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The Pentax K20D Floral Challenge - Flower photography is something anyone can attempt, and here's why the Pentax K20D makes the experience much easier.
We don't have to be gardeners or visit stately homes or grounds, with their perfectly manicured floral displays, to photograph flowers. There's an abundance of pretty specimens out in the wild, you just sometimes have to open your eyes to the details below your feet.
Whether you're on a stroll in the country or by the river fishing, there's almost guaranteed to be a wildflower or two poking out from the undergrowth. And even if you don't have a garden at home a windowbox can be ideal to cultivate a small, but colourful display or potential photography subjects.
Peter Bargh takes the Pentax K20D on a floral voyage of discovery and sets a number of challenges for this flagship SLR.
CHALLENGE 1 – ISOLATING DETAIL
Flowers often grow in clumps and they can often look untidy when photographed in a group. The 18-55mm lens that comes as standard with the Pentax K20D has a 35mm equivalent of 80mm at the telephoto setting. This narrower angle means you can concentrate attention on a smaller part of the flower clump.
In this photo a single stem of the Crocosmia perennial has been isolated by shooting from a low-angle and postioning it against a clean background.
What's even more impressive is the lens' macro mode which lets you go as close as 25cm from the subject. This means you can fill the frame with something just 6cm wide, making it perfect for photography of single roses and larger flowers.
If you prefer a more specialist approach consider buying the superb new Pentax 100mm Digital Macro lens. It has a brighter view and, more importantly, its narrower focal length and true macro range allow you to fill the frame with a subject just over 2cm wide, all from a slightly longer distance of 30cm from the subject. This is the perfect way to isolate flowers at a distance.
CHALLENGE 2 – PIN-POINT FOCUS
It's essential when taking close-up photos that you are accurate with your focusing and, with flower photography, select the optimum depth-of-field. This is the amount of sharpness from the closest to furthest point of your subject. The greater the depth-of-field the more will be sharp.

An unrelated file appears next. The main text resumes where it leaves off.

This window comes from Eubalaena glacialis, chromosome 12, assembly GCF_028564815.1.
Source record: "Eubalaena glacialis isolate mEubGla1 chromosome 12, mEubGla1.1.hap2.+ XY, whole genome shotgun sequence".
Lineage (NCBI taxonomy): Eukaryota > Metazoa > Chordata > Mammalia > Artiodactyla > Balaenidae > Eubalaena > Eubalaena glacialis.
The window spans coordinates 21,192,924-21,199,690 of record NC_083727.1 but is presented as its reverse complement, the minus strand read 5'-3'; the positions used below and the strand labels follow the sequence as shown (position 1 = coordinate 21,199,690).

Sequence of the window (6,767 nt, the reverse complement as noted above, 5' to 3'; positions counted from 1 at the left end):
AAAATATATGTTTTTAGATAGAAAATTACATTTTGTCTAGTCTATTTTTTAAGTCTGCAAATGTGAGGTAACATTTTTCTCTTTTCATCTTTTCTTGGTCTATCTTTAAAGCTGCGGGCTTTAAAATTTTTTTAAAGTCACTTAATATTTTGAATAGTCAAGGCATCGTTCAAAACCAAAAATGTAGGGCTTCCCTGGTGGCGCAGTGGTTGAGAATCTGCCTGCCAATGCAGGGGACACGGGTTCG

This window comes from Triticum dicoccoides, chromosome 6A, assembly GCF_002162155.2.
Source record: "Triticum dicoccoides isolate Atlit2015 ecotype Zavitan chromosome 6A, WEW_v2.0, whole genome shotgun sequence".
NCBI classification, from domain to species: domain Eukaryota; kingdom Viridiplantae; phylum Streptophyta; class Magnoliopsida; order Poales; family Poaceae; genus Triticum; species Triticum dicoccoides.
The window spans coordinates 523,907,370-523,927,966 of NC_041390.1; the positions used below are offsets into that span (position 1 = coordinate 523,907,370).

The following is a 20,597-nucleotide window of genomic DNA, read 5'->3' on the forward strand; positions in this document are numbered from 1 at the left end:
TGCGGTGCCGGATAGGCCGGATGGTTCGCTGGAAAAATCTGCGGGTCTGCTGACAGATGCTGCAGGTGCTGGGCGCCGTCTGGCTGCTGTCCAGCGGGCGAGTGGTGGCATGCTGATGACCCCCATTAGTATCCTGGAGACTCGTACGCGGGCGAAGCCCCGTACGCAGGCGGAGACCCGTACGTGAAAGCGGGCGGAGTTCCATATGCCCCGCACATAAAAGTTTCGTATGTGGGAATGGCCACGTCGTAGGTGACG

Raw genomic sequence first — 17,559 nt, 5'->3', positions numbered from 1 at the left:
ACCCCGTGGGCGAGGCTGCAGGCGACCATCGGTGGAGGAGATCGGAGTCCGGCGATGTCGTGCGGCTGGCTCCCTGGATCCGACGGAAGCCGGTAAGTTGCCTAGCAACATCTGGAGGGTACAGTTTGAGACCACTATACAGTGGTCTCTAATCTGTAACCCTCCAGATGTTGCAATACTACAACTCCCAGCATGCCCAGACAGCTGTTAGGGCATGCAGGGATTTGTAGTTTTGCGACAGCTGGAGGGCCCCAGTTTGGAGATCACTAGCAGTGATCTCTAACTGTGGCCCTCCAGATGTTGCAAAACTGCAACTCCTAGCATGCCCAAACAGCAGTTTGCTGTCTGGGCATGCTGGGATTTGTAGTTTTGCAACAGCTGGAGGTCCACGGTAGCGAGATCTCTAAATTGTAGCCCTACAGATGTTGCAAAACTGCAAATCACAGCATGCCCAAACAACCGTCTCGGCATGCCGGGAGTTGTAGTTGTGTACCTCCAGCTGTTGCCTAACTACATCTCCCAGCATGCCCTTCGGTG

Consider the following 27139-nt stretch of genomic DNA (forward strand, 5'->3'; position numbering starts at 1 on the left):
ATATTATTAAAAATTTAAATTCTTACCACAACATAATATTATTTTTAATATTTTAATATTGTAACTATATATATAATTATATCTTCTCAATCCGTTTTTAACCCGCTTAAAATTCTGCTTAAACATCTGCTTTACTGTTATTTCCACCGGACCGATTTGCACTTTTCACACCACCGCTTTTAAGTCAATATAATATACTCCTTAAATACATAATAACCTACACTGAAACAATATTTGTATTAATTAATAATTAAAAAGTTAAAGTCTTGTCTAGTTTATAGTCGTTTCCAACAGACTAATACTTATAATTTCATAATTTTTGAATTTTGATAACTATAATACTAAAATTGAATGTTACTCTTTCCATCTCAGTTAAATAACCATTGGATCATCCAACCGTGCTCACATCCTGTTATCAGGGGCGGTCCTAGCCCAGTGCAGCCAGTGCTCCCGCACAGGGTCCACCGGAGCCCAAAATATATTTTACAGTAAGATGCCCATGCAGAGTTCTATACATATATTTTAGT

You don't want a flower with a very sharp background or the work you've done isolating one flower will be ruined by clutter. But you also don't want too limited depth-of-field that half the flower is out of focus.
The K20D has a depth-of-field preview button that can be used to check how much is in focus. Turn the on/off switch to the aperture symbol and the lens will stop down and show how much is in focus. You can also set the K20D to aperture-priority mode taking complete control of the depth-of-field.
Here I focused on a single bud of an Allium umbel. The 100mm was set to f/2.8 to ensure shallow depth-of-field.
The K20D has a variety of focusing modes, so you can be precise about the focusing point. You can let the camera use the automatic focus point selector or, for manual control, use the spot focus mode and lock focus for very precise subject placement in the frame.
CHALLENGE 3 – KEEP IT STEADY
It's all well and good having the camera lens focused pin sharp, but you need to ensure the camera is steady too. If the shutter speed drops below 1/30sec it's unlikely that you'll be able to hand-hold the camera.
Normally, you'd have to reach for a tripod but the K20D has a Shake Reduction (SR) feature that allows you to shoot at lower shutter speeds without camera shake so a tripod is less of a necessity. The Pentax SR system is electromagnetically controlled to detect camera shake and moves a free floating image sensor to compensate. As SR is built into the camera body any lens, right back to screw thread, can be used to take advantage of this feature.
In the shot above I took advantage of Shake Reduction while shading the flower with my free hand to prevent harsh shadows from the midday sunlight. The new Pentax 35mm f/2.8 Macro is ideal for this kind of photography as it allows you to get just 13cm from the subject.
If you do decide to use a tripod you can take advantage of the K20D's two second delay to remove any contact when the shutter fires and eliminate any camera shake. In this mode the mirror locks up before the shot is taken to reduce vibration.
CHALLENGE 4 – LOW ANGLE AND LIVE VIEW
Many of the more interesting floral displays are low to the ground and it's not always easy to get a good view from a high eye-point. Here's one reason why the Live View feature of the Pentax K20D really comes into its own.
Live View displays the view the lens is seeing on the large rear LCD so it's possible to hold the camera at a low position and see the image without straining your back.
I used it on this shot of clover to ensure a ground level angle.
Live View is also perfect to move the camera in among flower beds and get an insider view. If you set the lens to manual you can see the effect of the focus point too and Live View acts as a depth-of-field preview. I've used Live View in shaded woodlands and open parks and it really does help.
CHALLENGE 5 – COLOUR
If there's one subject where you need really vibrant but natural colours it's flower photography.